So if it’s been a long time between published stories climb on board, and as we cruise along we will become better writers and sometime soon that island of acceptance will appear on the horizon.

Keep on writing….

Thursday, September 15, 2011


It was a glorious spring day today. I was stuck on a short story I was working on and my head was buzzing with ideas that were going absolutely nowhere. Deciding it would be a shame to waste such a beautiful day I took 'the boss of me' - my four year old daughter - to the beach.

There wasn't a cloud in the blue sky, the yellow sands stretched far on either side of us and when I saw the smile on Jessi's face, I knew I'd made the right decision. Jessi jumped up and down in the waves, squealing with delight as though she'd never been on a beach before. I suppose to a little one last summer was a life time ago. I did venture out knee deep and thought either of two things were happening here; an enormous iceberg somewhere far beyond the horizon has melted or my little angel had no feeling in her small body - perhaps she was numbed by the cold? The water was freezing!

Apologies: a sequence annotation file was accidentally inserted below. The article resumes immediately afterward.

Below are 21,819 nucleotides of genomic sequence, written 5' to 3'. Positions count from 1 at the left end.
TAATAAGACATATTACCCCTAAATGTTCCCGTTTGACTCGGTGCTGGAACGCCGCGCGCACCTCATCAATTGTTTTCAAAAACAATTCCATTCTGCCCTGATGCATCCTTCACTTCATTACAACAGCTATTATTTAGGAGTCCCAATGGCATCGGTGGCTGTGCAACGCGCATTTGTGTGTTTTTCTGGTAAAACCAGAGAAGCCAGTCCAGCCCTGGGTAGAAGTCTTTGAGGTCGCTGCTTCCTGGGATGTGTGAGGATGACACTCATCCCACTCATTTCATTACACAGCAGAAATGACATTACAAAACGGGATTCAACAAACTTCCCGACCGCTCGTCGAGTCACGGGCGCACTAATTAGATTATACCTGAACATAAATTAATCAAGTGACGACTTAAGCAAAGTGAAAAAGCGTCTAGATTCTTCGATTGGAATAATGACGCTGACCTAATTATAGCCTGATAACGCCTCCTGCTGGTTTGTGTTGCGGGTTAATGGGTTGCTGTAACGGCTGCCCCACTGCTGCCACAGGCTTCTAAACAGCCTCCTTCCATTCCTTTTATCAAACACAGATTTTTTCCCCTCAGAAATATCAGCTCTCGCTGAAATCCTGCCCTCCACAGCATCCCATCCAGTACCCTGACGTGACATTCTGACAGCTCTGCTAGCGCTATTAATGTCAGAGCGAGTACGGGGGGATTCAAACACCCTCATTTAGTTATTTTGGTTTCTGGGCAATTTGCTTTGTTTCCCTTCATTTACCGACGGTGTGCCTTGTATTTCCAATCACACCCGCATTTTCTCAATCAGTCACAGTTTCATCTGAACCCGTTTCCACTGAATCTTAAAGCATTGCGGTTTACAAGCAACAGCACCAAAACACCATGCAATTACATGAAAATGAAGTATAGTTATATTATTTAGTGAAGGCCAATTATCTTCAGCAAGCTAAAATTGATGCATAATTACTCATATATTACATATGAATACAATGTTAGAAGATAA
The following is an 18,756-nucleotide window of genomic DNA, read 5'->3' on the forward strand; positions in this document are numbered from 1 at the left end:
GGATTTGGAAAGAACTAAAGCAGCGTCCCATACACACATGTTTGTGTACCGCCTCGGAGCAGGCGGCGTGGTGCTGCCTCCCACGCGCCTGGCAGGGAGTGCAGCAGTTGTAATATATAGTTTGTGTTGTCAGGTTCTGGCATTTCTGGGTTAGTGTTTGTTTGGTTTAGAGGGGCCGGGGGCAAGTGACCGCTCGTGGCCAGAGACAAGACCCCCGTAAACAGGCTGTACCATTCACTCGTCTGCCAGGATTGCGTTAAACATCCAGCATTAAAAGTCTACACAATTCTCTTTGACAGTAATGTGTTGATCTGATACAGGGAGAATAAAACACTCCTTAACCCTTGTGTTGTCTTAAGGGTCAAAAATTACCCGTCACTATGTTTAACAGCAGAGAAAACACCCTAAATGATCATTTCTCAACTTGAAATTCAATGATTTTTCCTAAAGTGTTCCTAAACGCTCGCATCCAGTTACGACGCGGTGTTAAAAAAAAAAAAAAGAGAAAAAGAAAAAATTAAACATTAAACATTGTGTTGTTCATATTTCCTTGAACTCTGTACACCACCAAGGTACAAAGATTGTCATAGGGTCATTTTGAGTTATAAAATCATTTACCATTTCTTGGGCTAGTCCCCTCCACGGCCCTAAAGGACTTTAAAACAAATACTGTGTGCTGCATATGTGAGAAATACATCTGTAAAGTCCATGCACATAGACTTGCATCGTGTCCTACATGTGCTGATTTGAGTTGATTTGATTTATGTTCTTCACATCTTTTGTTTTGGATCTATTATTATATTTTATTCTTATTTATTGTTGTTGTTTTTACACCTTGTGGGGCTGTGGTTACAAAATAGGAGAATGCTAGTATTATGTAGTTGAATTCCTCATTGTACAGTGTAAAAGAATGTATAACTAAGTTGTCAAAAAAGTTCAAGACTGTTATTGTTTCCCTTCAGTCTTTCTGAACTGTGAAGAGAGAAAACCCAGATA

It was a calming day (for the both of us) - listening to the waves rolling in, with one eye on Jessi and the other taking in the beautiful surrounds:- golden sands, shells glittering in the sunlight, sea birds diving into the depths of blue to catch their feed, water crashing against the rocks of the headland and sailing boats appearing and disappearing behind the islands.

I did do some writing on the beach. I wrote a shopping list. Does that count as writing? Perhaps not.

But the beauty of it all was that I made a little girl very happy (hopefully she sleeps early and sleeps all night) and when I came home my mind wasn't buzzing and swirling around. I was able to finish writing that short story and am pleased with the result.

So do take some time out for yourself or for someone else and recharge those batteries. It is truly worth it....

Friday, September 9, 2011


I have read many novels in my time but Dangerous Deceit by Romy Gemmell was my first historical romance. And what a fantastic introduction for me to this genre!